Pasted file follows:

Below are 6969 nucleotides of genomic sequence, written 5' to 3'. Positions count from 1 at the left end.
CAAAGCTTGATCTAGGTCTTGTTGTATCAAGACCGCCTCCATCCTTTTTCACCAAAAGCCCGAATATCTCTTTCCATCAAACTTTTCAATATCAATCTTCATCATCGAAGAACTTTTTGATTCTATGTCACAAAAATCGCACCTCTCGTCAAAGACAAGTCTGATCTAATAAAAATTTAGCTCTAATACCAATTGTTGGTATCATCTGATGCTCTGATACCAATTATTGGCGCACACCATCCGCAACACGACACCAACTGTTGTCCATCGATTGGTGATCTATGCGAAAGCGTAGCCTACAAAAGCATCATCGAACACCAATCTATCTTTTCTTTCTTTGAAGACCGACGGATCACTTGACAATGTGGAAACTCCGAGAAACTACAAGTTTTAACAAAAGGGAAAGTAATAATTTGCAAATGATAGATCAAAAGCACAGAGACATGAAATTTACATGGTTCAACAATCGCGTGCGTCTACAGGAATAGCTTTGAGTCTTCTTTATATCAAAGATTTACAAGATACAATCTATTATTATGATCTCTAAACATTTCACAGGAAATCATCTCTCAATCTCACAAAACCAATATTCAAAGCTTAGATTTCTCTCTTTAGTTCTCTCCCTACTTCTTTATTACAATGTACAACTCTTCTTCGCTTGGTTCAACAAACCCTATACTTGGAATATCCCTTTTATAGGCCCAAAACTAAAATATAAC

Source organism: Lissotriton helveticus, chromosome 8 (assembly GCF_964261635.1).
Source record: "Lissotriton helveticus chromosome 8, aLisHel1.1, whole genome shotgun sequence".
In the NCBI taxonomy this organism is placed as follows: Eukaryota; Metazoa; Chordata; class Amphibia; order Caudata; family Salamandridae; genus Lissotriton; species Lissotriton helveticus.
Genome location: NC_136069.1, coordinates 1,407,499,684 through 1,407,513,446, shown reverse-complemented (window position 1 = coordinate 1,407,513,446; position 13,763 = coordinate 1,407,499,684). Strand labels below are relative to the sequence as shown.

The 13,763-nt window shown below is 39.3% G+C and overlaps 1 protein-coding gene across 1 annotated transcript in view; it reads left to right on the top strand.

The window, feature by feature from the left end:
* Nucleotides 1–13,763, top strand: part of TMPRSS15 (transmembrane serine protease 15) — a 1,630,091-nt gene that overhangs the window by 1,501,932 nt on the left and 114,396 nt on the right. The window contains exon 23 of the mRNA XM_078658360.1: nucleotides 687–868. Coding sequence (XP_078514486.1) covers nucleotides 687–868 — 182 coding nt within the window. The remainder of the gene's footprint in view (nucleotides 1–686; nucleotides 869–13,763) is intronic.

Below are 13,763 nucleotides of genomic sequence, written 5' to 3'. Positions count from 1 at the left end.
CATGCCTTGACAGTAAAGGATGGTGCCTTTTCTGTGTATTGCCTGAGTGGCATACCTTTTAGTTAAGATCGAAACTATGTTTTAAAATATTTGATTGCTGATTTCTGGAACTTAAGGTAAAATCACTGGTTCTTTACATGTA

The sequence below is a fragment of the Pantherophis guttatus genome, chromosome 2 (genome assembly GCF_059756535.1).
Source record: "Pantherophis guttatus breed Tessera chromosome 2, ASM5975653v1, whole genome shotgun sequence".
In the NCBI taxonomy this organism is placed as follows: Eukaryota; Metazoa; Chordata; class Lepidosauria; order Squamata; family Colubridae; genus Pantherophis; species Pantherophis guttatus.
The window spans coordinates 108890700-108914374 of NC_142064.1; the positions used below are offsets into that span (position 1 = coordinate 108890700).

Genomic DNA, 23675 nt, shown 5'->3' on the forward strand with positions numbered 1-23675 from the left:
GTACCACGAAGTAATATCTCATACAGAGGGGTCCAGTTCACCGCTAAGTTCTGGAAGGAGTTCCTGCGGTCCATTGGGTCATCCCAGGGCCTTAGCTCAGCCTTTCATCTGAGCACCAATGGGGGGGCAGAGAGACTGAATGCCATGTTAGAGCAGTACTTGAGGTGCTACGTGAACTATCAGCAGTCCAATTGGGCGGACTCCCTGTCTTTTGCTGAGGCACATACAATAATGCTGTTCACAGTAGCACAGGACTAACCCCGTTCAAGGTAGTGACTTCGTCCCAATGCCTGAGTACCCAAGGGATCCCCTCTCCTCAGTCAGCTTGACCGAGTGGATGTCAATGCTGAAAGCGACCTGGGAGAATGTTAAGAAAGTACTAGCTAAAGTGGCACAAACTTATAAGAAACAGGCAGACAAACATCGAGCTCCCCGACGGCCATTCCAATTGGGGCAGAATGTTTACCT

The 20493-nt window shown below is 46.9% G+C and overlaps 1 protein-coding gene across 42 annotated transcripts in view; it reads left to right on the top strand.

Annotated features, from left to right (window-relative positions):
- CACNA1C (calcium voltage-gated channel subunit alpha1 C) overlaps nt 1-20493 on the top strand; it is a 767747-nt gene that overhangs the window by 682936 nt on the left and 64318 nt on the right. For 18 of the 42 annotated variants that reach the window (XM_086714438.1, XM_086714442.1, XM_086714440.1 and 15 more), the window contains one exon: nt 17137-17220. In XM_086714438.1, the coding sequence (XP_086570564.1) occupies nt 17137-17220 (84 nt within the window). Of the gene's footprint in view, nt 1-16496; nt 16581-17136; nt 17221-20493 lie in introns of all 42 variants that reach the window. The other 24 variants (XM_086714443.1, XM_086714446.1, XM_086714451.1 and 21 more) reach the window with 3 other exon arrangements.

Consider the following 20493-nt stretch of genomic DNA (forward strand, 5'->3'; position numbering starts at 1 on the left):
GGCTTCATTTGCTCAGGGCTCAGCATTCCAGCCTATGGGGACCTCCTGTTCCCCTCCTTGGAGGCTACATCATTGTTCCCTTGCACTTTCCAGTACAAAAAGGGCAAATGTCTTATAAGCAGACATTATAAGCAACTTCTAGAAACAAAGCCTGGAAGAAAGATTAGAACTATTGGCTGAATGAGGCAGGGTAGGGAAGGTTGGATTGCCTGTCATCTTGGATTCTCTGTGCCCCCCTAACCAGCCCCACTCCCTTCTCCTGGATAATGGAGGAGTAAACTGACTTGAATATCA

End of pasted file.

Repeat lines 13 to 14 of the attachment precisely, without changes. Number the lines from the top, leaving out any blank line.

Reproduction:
Source record: "Pantherophis guttatus breed Tessera chromosome 2, ASM5975653v1, whole genome shotgun sequence".
In the NCBI taxonomy this organism is placed as follows: Eukaryota; Metazoa; Chordata; class Lepidosauria; order Squamata; family Colubridae; genus Pantherophis; species Pantherophis guttatus.